National Cervical Screening Program: Guidelines for the management of screen-detected abnormalities, screening in specific populations and investigation of abnormal vaginal bleeding

From Clinical Guidelines Wiki


Two sections of the guideline, HPV oncogenic types not 16/18 and Self-collected vaginal samples have been reviewed and updated. Updated guidance came into effect on 1 February 2021.

For further information, see: Review of National Cervical Screening Program data and partial update.
To be notified about the launch of updated guideline content, contact guidelines(at)cancer.org.au.

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Clinical management guidelines for the prevention of cervical cancer

Foreword

Introduction

Summary of recommendations

1. Cervical cancer in Australia

2. The rationale for primary HPV screening

3. Terminology

4. Unsatisfactory cervical screening results

5. Benefits, harms and cost-effectiveness of cervical screening

6. Management of oncogenic HPV test results

7. Colposcopy

8. Management of discordant colposcopic impression, histopathology and referral LBC prediction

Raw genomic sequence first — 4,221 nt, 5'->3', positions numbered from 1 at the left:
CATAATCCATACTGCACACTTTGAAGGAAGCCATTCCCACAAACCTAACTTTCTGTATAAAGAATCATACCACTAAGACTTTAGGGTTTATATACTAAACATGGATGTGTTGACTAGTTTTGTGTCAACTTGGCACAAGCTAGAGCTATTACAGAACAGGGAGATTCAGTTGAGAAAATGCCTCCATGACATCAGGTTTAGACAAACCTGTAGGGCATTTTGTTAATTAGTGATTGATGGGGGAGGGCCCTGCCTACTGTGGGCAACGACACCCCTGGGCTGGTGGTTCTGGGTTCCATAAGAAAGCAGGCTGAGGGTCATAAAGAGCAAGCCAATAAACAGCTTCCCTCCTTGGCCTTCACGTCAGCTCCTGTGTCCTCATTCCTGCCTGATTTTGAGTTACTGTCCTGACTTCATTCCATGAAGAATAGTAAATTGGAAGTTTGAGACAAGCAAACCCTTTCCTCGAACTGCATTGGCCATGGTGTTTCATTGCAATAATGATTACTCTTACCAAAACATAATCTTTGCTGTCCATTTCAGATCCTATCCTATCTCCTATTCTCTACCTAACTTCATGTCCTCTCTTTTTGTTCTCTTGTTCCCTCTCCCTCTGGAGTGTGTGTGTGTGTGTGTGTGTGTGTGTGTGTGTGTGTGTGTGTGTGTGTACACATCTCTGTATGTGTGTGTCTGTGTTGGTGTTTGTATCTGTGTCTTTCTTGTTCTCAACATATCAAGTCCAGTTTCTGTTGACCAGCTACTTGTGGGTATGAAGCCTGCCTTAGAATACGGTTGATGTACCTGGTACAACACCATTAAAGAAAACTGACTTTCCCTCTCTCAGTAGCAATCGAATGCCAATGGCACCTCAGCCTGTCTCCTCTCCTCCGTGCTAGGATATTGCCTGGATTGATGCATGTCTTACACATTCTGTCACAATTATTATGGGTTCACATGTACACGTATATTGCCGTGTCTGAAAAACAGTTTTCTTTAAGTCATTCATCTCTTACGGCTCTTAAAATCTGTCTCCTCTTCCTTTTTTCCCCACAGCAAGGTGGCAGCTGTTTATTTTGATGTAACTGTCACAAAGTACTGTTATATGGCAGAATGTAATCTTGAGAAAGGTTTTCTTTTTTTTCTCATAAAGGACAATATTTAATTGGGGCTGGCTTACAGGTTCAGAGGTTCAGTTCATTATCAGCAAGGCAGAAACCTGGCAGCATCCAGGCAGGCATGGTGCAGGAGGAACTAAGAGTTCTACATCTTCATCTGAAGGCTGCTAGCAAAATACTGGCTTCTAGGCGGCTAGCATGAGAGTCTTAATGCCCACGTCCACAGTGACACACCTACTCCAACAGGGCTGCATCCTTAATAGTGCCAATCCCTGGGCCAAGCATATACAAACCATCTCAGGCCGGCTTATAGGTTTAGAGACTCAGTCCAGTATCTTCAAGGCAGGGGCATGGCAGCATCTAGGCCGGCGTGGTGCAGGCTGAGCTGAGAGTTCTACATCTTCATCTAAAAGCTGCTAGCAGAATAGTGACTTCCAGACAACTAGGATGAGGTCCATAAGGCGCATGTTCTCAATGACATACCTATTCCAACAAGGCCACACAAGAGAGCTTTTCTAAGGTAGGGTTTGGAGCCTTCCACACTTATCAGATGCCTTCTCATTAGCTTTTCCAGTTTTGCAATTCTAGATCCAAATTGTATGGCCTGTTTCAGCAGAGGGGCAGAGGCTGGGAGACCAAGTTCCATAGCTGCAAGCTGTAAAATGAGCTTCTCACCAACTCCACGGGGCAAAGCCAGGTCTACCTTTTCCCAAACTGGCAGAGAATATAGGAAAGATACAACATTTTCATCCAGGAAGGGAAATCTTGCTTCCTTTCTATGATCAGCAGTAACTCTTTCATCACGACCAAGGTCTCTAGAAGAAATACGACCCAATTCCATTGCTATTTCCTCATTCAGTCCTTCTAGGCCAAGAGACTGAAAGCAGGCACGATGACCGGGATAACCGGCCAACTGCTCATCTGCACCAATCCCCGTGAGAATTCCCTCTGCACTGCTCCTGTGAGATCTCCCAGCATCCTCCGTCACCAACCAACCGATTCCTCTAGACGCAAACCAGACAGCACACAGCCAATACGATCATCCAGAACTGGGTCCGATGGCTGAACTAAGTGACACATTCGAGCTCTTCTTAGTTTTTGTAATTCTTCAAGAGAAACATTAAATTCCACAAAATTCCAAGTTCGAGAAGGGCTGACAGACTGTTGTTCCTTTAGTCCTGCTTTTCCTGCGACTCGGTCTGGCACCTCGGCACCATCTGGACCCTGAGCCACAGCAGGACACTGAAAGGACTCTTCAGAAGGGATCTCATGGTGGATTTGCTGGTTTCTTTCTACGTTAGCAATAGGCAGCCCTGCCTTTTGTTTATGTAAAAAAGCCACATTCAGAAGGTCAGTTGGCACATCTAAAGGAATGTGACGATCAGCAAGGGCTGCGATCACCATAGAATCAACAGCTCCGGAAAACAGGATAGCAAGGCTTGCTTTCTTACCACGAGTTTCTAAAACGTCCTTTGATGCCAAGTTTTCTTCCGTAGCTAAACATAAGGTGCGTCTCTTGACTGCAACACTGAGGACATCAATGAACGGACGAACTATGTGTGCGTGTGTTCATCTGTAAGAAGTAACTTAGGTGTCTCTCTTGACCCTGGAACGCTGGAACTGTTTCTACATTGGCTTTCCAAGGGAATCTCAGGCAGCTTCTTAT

9. Management of histologically confirmed low-grade squamous abnormalities

10. Management of histologically confirmed high-grade squamous abnormalities

11. Management of glandular abnormalities

12. Screening in Aboriginal and Torres Strait Islander women

13. Screening after total hysterectomy

14. Screening in pregnancy

15. Screening in women who have experienced early sexual activity or have been victims of sexual abuse

16. Screening in immune-deficient women

17. Screening in DES-exposed women

18. Signs and symptoms of cervical cancer

19. Psychosocial care

20. Transition to the renewed National Cervical Screening Program

Appendices


Please see the Australian Department of Health Cancer Screening website for information about the National Cervical Screening Program (NCSPNational Cervical Screening ProgramA joint program of the Australian, state and territory governments. It aims to reduce morbidity and mortality from cervical cancer, in a cost-effective manner through an organised approach to cervical screening. The program encourages women in the target population to have regular Pap smears.) and policies on transitioning women to the renewed NCSPNational Cervical Screening ProgramA joint program of the Australian, state and territory governments. It aims to reduce morbidity and mortality from cervical cancer, in a cost-effective manner through an organised approach to cervical screening. The program encourages women in the target population to have regular Pap smears..


Resources

Cervical cancer screening online education modules (e-learning)


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